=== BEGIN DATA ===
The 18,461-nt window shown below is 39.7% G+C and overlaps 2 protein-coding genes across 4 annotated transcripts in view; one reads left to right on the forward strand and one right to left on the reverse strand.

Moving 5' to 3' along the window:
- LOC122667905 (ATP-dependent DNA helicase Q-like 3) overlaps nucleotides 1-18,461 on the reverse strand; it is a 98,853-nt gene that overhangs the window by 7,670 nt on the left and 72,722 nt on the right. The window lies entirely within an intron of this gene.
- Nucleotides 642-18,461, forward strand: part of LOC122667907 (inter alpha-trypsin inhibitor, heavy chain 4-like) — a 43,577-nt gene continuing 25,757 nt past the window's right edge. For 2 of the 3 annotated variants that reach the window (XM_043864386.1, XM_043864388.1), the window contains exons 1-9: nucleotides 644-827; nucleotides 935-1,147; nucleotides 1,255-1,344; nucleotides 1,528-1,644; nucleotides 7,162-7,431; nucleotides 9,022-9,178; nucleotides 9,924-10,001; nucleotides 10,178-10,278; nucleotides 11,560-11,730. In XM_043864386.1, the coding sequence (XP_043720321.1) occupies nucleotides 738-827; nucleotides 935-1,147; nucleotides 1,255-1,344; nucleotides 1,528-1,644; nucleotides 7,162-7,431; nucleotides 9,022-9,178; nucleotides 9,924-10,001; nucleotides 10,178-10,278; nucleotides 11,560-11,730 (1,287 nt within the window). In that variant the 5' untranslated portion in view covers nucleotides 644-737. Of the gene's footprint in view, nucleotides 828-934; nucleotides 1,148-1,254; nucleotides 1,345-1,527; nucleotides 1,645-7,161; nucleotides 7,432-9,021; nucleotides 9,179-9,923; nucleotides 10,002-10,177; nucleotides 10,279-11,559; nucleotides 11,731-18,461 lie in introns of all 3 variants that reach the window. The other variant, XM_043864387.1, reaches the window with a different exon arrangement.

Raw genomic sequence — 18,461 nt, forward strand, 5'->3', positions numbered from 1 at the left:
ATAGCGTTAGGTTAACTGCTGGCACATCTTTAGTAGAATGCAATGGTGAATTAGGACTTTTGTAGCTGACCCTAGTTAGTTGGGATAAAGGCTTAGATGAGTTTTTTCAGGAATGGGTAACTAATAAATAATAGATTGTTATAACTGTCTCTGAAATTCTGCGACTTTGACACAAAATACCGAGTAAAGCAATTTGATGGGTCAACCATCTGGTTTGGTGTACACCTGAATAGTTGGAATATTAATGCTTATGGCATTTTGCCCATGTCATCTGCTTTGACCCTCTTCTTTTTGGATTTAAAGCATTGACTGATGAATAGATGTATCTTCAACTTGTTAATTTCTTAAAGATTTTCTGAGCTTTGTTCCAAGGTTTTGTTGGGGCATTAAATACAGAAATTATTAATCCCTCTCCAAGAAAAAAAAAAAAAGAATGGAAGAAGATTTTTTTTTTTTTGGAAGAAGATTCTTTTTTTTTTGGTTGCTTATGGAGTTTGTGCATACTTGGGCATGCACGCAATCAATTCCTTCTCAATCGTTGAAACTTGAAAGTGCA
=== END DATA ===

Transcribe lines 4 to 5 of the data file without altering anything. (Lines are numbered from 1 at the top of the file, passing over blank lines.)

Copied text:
- Nucleotides 642-18,461, forward strand: part of LOC122667907 (inter alpha-trypsin inhibitor, heavy chain 4-like) — a 43,577-nt gene continuing 25,757 nt past the window's right edge. For 2 of the 3 annotated variants that reach the window (XM_043864386.1, XM_043864388.1), the window contains exons 1-9: nucleotides 644-827; nucleotides 935-1,147; nucleotides 1,255-1,344; nucleotides 1,528-1,644; nucleotides 7,162-7,431; nucleotides 9,022-9,178; nucleotides 9,924-10,001; nucleotides 10,178-10,278; nucleotides 11,560-11,730. In XM_043864386.1, the coding sequence (XP_043720321.1) occupies nucleotides 738-827; nucleotides 935-1,147; nucleotides 1,255-1,344; nucleotides 1,528-1,644; nucleotides 7,162-7,431; nucleotides 9,022-9,178; nucleotides 9,924-10,001; nucleotides 10,178-10,278; nucleotides 11,560-11,730 (1,287 nt within the window). In that variant the 5' untranslated portion in view covers nucleotides 644-737. Of the gene's footprint in view, nucleotides 828-934; nucleotides 1,148-1,254; nucleotides 1,345-1,527; nucleotides 1,645-7,161; nucleotides 7,432-9,021; nucleotides 9,179-9,923; nucleotides 10,002-10,177; nucleotides 10,279-11,559; nucleotides 11,731-18,461 lie in introns of all 3 variants that reach the window. The other variant, XM_043864387.1, reaches the window with a different exon arrangement.

Raw genomic sequence — 18,461 nt, forward strand, 5'->3', positions numbered from 1 at the left: